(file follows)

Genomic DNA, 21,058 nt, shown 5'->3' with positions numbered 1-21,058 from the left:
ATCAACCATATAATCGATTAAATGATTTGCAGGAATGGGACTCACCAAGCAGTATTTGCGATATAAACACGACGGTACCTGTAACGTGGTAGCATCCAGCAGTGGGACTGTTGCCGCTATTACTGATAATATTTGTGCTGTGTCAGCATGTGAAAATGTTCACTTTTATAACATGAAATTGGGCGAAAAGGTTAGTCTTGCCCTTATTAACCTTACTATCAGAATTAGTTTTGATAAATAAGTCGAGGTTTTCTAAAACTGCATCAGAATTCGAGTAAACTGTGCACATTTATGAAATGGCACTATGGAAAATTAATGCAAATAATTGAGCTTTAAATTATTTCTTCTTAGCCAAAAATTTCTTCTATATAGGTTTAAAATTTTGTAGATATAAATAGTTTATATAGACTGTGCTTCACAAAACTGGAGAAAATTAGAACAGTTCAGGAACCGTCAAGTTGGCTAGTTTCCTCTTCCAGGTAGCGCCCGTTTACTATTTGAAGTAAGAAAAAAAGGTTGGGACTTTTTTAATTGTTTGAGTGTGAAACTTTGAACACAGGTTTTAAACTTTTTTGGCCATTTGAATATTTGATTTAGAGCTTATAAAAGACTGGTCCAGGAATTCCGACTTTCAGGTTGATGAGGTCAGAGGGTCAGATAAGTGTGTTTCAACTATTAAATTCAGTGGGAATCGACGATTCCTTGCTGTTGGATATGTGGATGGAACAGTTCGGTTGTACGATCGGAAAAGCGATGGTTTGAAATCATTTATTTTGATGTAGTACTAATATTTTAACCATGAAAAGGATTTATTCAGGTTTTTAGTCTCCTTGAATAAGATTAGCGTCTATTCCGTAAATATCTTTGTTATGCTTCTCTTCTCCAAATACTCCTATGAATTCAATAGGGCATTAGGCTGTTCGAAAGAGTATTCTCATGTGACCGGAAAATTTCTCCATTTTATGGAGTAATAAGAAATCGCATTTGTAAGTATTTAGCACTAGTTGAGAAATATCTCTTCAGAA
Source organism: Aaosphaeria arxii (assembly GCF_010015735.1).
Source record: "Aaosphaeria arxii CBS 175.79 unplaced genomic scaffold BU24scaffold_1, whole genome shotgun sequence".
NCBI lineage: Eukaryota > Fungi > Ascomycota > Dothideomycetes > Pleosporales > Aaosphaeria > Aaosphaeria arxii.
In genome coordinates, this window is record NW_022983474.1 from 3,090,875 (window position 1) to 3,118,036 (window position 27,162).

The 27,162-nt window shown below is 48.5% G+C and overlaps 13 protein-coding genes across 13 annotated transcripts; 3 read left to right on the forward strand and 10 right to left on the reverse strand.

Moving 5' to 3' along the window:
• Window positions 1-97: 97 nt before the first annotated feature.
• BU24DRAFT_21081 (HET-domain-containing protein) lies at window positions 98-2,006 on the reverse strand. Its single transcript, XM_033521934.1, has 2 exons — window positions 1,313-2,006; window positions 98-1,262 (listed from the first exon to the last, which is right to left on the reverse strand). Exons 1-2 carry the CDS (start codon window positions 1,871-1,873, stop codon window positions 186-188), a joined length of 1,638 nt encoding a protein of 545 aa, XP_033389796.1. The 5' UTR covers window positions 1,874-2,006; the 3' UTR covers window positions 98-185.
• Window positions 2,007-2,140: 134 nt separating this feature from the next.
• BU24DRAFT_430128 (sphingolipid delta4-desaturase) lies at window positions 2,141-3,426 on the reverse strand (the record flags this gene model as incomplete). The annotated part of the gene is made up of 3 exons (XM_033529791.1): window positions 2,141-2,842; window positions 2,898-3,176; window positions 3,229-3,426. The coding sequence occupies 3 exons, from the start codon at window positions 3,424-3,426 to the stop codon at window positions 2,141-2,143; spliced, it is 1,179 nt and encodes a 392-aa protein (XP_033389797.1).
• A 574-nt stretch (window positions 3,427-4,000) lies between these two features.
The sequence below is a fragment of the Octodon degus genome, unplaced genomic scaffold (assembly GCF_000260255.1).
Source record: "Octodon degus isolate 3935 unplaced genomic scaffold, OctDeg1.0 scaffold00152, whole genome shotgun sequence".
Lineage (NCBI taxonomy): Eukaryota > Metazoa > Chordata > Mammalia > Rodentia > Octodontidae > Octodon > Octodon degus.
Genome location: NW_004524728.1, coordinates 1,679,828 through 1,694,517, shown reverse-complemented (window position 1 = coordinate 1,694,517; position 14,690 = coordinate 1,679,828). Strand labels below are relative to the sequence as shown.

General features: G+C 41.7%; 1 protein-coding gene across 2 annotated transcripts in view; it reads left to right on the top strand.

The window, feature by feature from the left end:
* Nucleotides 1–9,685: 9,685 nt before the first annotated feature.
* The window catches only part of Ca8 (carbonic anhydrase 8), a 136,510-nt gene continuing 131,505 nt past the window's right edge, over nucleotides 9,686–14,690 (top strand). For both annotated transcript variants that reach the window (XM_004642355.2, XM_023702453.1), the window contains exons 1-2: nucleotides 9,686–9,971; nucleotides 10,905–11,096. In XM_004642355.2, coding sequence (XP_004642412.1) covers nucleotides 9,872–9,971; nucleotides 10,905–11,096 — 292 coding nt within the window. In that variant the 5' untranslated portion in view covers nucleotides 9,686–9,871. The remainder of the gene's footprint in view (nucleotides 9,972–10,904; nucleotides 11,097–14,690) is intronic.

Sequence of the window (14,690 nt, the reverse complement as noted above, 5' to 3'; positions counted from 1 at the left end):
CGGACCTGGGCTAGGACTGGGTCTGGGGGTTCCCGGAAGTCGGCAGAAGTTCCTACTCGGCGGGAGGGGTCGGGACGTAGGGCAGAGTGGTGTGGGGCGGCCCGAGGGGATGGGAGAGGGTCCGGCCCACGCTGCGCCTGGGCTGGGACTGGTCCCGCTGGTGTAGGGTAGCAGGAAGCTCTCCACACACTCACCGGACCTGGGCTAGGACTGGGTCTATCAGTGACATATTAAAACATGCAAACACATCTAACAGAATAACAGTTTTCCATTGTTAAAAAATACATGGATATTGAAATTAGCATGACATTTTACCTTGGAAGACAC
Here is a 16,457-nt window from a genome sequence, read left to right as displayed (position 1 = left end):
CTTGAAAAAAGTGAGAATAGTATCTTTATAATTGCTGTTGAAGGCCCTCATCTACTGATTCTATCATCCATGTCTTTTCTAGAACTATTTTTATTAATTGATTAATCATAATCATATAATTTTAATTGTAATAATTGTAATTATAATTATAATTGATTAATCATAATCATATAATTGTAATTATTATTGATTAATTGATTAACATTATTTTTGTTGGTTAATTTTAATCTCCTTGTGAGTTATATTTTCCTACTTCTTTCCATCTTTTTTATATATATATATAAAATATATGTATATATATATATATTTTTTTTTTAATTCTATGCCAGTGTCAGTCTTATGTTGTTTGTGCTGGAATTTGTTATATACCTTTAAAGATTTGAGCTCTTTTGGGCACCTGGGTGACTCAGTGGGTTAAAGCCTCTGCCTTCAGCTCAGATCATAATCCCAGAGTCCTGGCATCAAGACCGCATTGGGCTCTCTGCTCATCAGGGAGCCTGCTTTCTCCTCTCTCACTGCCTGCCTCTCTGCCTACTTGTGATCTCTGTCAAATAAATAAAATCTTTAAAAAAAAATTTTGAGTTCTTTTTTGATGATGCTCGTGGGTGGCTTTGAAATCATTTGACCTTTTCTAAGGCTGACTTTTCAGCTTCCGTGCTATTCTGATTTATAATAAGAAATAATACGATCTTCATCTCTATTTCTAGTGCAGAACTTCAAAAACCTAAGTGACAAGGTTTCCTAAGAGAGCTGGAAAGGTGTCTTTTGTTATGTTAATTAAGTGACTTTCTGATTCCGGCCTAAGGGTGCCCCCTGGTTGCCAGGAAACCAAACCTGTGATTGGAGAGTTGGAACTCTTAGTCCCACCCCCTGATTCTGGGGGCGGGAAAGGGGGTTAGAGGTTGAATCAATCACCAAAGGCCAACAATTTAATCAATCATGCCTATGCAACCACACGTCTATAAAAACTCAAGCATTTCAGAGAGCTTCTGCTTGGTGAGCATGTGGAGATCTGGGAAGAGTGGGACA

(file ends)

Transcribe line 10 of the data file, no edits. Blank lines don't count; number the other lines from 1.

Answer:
• BU24DRAFT_21081 (HET-domain-containing protein) lies at window positions 98-2,006 on the reverse strand. Its single transcript, XM_033521934.1, has 2 exons — window positions 1,313-2,006; window positions 98-1,262 (listed from the first exon to the last, which is right to left on the reverse strand). Exons 1-2 carry the CDS (start codon window positions 1,871-1,873, stop codon window positions 186-188), a joined length of 1,638 nt encoding a protein of 545 aa, XP_033389796.1. The 5' UTR covers window positions 1,874-2,006; the 3' UTR covers window positions 98-185.